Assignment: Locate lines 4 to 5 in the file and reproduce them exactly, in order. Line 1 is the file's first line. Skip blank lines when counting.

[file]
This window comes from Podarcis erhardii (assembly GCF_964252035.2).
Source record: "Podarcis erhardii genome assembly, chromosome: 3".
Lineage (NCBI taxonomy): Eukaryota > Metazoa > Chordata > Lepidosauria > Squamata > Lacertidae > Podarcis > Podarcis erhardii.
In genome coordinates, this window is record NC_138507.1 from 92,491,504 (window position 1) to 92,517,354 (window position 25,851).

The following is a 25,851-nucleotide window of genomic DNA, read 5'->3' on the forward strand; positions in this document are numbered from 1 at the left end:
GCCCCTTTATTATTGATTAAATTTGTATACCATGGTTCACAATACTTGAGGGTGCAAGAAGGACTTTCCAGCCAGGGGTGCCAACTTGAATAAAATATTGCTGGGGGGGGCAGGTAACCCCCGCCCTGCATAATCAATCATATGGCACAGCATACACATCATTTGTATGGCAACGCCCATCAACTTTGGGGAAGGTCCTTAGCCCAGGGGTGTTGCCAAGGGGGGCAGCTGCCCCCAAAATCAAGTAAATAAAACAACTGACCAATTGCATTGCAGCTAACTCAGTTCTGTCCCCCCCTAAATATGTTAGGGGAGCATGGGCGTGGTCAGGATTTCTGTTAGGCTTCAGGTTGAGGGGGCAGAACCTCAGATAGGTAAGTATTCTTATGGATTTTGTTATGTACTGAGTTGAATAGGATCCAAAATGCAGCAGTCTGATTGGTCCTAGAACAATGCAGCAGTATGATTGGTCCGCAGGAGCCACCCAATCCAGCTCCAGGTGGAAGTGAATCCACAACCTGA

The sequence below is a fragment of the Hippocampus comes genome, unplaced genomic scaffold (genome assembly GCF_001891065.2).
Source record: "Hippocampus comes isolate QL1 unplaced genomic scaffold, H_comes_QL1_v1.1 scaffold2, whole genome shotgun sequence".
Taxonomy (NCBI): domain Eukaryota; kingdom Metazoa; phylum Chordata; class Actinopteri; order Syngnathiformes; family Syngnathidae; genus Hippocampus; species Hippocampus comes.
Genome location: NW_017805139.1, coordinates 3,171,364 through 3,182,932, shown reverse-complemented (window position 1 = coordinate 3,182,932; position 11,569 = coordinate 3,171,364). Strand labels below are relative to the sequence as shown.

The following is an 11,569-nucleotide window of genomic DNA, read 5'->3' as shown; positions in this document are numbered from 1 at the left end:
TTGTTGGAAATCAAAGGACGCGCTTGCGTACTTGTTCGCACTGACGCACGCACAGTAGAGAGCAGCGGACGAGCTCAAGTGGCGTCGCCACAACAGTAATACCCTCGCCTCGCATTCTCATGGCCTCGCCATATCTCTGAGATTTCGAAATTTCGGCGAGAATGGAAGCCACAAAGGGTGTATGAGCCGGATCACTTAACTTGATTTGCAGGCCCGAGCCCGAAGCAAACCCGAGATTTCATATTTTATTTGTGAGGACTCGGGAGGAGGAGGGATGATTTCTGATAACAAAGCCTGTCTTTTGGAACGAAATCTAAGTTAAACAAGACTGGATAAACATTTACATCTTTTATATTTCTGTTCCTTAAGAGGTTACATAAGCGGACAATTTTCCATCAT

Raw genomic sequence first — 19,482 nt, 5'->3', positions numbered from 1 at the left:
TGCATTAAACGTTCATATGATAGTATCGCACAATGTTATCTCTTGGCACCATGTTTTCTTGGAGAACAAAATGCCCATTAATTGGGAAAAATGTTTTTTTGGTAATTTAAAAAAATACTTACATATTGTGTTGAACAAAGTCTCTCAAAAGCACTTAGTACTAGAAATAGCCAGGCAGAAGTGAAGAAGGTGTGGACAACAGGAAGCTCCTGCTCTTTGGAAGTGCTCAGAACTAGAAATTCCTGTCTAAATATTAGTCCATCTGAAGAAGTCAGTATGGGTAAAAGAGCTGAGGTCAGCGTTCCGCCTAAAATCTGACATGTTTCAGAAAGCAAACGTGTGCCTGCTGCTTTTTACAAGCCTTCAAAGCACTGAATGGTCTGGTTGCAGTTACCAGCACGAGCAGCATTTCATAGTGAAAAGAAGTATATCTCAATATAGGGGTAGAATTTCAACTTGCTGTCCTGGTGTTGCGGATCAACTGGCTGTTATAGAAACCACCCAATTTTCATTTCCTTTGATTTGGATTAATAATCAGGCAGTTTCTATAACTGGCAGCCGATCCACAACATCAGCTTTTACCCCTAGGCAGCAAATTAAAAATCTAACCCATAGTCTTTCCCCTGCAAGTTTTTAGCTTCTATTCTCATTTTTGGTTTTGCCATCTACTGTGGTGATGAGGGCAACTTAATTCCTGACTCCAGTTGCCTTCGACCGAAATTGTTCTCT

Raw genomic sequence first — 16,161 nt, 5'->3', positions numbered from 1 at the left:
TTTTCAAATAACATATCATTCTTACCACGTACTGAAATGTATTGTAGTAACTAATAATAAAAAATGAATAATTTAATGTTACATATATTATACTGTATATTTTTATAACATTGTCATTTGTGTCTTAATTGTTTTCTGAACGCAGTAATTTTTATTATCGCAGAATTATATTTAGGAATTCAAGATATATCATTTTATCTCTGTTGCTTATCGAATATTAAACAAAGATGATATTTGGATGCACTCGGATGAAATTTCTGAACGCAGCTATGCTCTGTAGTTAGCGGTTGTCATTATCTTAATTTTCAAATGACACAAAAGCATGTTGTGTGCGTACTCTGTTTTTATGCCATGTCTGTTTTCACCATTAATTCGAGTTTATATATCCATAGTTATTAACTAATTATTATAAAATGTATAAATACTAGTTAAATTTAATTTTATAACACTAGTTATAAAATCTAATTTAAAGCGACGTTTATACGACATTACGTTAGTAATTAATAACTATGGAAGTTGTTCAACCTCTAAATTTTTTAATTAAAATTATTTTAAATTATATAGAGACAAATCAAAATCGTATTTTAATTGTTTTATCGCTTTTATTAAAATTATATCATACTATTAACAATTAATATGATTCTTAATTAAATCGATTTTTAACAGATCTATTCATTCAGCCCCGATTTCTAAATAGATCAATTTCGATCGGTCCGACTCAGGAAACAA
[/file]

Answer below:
In genome coordinates, this window is record NC_138507.1 from 92,491,504 (window position 1) to 92,517,354 (window position 25,851).

The following is a 25,851-nucleotide window of genomic DNA, read 5'->3' on the forward strand; positions in this document are numbered from 1 at the left end: